Build a Shallow Wall Cabinet
An Easy to Build Cabinet For Any Area of the Home
The plans to build a shallow wall cabinet are inspired by a set of wall cabinets I saw at IKEA, and can be used in so many areas of the home including the bathroom, entryway, living room, etc. I really wanted to build at least ONE for my kitchen to hold coffee mugs!
The plans use 1×6 boards and feature adjustable shelving inside. The door is constructed using 1x3s for the frame and 1/4″ plywood for the center. This is the perfect cabinet for those new to furniture building because of the straight cuts – nothing fancy here!
The holes for the adjustable shelving are drilled using a shelf pin jig. It’s a super-easy process that yields awesome results, and if fixed shelving is preferred, that is an easy adjustment to make. Also, the width and height of the cabinet can be changed to fit your needs or a custom space. So, let’s get on with it…
- 1-1/2″ screws
- 2″ brad nails
- 1-1/4″ pocket hole screws
- Shelf pins & shelf pin jig (<– affiliate link!)
- 1 set of hinges
- 1 magnetic catch (<– affiliate link!)
- 1 drawer pull or handle
- 3″ screws for mounting to the wall
- Sandpaper (80, 120, 220 grits)
- Finishing supplies
- 1 – 1×2 at 4′
- 2 – 1×3 at 8′
- 3 – 1×6 at 8′
- 1 – 2′ x 4′ sheet of 1/4″ plywood
- 2- 1×6 at 32″ – Cabinet Base Sides
- 2 – 1×6 at 24″ – Cabinet Base Top and Bottom
- 2 – 1×2 at 24″ – Hanging Cleats
- 3 – 1×6 at 23-3/4″ – Shelves
- 2 – 1×3 at xx” – Door Frame
- 2 – 1×3 at xx” – Door Frame
- 1 – 1/4″ plywood at xx” x xx” – Door Panel
Notes About the Project:
- A router with a 1/4″ rabbeting bit will be needed to allow the door panel to fit inside the frame.
- Sand each piece before assembly – this makes things much easier!
- A shelf pin jig with a drill bit is also handy for the adjustable shelves.
- A pocket hole jig will be needed to assemble the door frame but it’s not required – screws can be driven from the outside of the vertical pieces into the horizontal pieces, if desired.
- Have fun and finish the cabinet however you desire!
Cut the pieces for the top, bottom and sides. Drill the holes for the shelf pins: the jig should come with a bit that has a spring on it so that the holes are drilled to a certain depth the accommodate the pins and not go all the way through the board. The holes in the jig will also be evenly spaced, and the jig should have a guide on the side to align it with the lumber. I set mine for 1″ in from each edge and drilled approximately 17 holes!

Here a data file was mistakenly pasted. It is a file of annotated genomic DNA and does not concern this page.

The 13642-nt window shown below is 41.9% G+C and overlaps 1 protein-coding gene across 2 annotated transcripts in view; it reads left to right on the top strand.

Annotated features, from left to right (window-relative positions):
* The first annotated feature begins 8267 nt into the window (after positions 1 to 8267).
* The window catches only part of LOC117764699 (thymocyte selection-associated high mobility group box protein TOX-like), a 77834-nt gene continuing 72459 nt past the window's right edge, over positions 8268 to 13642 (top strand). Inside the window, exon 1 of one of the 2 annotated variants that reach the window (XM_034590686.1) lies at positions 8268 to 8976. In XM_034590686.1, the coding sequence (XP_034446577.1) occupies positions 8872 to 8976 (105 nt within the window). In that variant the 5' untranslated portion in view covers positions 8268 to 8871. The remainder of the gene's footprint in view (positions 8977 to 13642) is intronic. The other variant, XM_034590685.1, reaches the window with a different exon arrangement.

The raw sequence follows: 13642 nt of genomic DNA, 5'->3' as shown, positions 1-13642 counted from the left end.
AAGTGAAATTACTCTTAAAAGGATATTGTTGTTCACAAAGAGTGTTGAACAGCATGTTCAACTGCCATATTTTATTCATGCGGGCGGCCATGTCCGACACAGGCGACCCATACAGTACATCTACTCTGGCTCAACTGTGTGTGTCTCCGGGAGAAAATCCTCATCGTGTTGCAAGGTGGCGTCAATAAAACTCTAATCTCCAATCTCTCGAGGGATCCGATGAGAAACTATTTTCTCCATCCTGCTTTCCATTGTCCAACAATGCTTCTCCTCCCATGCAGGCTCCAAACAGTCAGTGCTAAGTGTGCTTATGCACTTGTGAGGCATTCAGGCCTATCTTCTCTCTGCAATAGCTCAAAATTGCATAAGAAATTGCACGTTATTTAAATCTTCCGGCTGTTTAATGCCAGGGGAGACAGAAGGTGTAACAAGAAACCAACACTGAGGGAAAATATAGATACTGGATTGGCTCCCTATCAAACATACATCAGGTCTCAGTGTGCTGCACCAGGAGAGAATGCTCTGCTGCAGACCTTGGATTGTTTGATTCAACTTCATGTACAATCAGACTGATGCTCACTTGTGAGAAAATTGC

Assemble the cabinet base by securing the sides to the top and bottom using glue and 1-1/2″ screws. This is where a set of corner clamps (<– affiliate link!) will come in handy! The clamps will keep the box square as it is being assembled.
Cut the pieces for the hanging cleats. Secure them inside the top and bottom of the back using glue and 1-1/2″ screws.
Cut the pieces for the face frame. I like to install the side pieces first, making sure that the outside edge of the frame is flush with the outside face of the sides, then secure them in place using glue and 2″ brad nails. Then, I secure the horizontal pieces for the top and bottom in the same manner except that the outside edges will be flush with either the top face or the bottom face.
Cut the pieces for the door frame and drill pocket holes in each end of the shorter pieces. Make sure they are close to one edge to allow for the rabbet (the groove for the center panel). Assemble the door frame using glue and 1-1/4″ pocket hole screws.
With a router and a rabbeting jig, cut a rabbet (a groove) along the inside of the frame on the back face. Need help? Check out this tutorial!
Cut the piece for the door panel. The corners can be rounded to fit in the frame or the corners of the rabbet on the frame can be squared using a chisel.
Apply a thin bead of glue along the rabbet and insert the door panel. Clamp it in place or apply a few weighted objects to keep it in place until the glue dries.
Install the hinges on the door according to the manufacturer’s instructions, then install the door in the cabinet. Install the magnetic catch either at the top or bottom (or both!) of the door, then install the knob or handle.
Finish the cabinet, and door as desired.
Install the shelf pins, then measure the distance between the faces of the shelf pins to cut the pieces for the shelves (maybe cut them a hair shorter so you know they’ll fit!). I used four shelves because I’m storing mugs in my cabinet and it appears that I have a lot of coffee mugs.
My project is still a work in progress… I couldn’t wait, though, and already mounted it to the wall (with screws into the wall studs). I’ll paint it later, and I still have to build the door.
So, that’s it! This great little cabinet is a quick and easy project! Have questions about the plans to build a shallow wall cabinet? Leave a comment below!
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